According to , social media posts with photos are twice as likely to receive comments as text only posts.  Around that time I was promoting an upcoming yoga/surf retreat. I started posting more and more photos of myself doing crazy backbends on the beach where the retreat was to be held. It worked. People started sharing my posts, liking my page, visiting my website and some signed up for my retreat.

Yoga selfies are not just about promotion of events and classes, they are beautiful. The human form poised with power under control is artwork worthy to be displayed. There is something so vulnerable and beautiful when an artist finishes a masterpiece and reveals it to the public eye. If yoga is an art, nature is the canvas and the human body is the paint.

Like many young American women, I learned from a young age that the female body was something to be hidden, covered and ignored. I learned to feel guilty about the power I held in my physical form. And so I buried it, instead turning toward academics and career. When I found yoga as an adult, it was like my mind and soul were hosting a reunion with my body. It felt amazing. I wanted more. I started to crave the experience of my physical body. I worked to get stronger, I changed my career to focus on physical bodies, quitting my job in the software industry to teach yoga. And just like the yoga sutras teach, with too much new found attachment to the physical, I would end up causing myself suffering.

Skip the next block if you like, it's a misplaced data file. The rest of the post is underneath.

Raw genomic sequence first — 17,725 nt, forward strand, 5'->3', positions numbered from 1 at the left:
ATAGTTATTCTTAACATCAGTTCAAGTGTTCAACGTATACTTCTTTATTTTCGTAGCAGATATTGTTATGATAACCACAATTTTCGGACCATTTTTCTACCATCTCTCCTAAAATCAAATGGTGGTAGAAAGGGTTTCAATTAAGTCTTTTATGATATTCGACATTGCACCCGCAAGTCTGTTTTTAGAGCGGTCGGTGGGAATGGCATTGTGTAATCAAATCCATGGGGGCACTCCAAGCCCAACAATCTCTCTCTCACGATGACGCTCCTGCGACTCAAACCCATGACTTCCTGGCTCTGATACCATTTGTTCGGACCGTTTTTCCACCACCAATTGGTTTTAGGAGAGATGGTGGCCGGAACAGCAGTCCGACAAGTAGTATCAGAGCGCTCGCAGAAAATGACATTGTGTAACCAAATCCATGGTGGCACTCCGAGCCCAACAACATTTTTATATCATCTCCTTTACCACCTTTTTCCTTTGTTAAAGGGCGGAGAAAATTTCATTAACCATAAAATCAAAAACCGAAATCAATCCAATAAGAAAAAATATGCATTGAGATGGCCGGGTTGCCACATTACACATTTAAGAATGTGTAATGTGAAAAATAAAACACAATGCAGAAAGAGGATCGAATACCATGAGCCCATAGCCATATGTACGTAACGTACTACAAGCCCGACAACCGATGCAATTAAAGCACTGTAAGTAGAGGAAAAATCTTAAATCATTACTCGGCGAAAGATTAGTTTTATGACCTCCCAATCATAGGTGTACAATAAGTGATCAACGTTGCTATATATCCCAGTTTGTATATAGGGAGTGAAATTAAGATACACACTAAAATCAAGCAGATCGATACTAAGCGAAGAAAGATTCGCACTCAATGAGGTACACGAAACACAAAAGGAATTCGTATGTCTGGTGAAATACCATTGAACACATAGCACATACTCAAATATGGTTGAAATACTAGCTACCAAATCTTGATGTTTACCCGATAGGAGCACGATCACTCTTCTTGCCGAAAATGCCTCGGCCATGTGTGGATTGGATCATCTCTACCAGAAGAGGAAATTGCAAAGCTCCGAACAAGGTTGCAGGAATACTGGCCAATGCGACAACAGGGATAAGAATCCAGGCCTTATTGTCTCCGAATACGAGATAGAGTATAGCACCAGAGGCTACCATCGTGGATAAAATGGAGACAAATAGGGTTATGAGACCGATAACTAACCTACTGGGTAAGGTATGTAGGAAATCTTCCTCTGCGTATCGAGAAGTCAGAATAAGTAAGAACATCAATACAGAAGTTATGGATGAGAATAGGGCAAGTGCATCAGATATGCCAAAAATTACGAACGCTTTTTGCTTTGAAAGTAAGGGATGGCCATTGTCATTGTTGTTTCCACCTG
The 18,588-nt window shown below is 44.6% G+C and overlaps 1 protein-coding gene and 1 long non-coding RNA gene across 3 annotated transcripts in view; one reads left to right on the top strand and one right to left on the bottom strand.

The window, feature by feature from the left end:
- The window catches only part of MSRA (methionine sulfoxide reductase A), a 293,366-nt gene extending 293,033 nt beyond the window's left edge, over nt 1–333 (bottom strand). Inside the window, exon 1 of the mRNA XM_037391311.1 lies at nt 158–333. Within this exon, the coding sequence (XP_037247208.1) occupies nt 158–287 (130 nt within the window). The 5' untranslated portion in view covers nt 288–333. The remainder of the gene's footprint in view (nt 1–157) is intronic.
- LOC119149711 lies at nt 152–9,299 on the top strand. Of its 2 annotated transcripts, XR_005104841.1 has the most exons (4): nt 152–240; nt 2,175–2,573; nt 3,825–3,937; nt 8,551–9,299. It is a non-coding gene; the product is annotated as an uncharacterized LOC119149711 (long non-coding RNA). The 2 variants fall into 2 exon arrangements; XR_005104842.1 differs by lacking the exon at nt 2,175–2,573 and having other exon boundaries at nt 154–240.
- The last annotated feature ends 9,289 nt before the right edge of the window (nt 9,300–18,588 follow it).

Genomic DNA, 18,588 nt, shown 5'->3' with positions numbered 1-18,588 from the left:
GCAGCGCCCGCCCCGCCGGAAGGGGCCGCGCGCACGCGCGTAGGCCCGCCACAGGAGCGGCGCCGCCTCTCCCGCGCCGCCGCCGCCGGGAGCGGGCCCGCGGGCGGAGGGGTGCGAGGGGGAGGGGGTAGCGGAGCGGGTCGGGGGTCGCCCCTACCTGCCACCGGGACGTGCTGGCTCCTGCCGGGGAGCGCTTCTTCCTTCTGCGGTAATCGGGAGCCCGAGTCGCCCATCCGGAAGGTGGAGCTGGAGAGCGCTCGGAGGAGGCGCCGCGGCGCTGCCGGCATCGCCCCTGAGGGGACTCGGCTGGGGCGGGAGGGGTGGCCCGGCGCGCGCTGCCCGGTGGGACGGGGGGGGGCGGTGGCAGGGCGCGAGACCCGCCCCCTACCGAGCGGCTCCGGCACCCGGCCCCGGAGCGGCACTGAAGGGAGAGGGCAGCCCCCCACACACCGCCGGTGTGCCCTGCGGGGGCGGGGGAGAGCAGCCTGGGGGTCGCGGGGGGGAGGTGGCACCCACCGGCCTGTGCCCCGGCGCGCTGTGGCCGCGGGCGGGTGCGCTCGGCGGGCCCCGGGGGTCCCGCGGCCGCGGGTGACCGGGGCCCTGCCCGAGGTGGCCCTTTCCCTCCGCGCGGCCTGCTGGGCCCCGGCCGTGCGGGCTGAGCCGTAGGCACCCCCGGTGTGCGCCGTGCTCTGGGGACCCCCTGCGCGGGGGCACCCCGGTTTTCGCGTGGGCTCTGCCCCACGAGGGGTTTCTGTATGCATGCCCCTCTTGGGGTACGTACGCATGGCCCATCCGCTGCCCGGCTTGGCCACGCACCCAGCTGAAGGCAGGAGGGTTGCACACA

I started filming my yoga practices, setting up a tripod on the beach, and then taking screen shots as I reached each peak pose. My practices started getting more and more about which cool looking poses I could get into and less and less about what felt right in my body.   If I hiked to a waterfall I took photos of myself in dancers pose standing in the rushing water. If I saw a cool tree I climbed up and stood in tree pose on a limb. If the sunset was particularly beautiful while I drove by the beach I would pull over and set up the self timer. After all, marketing is marketing right?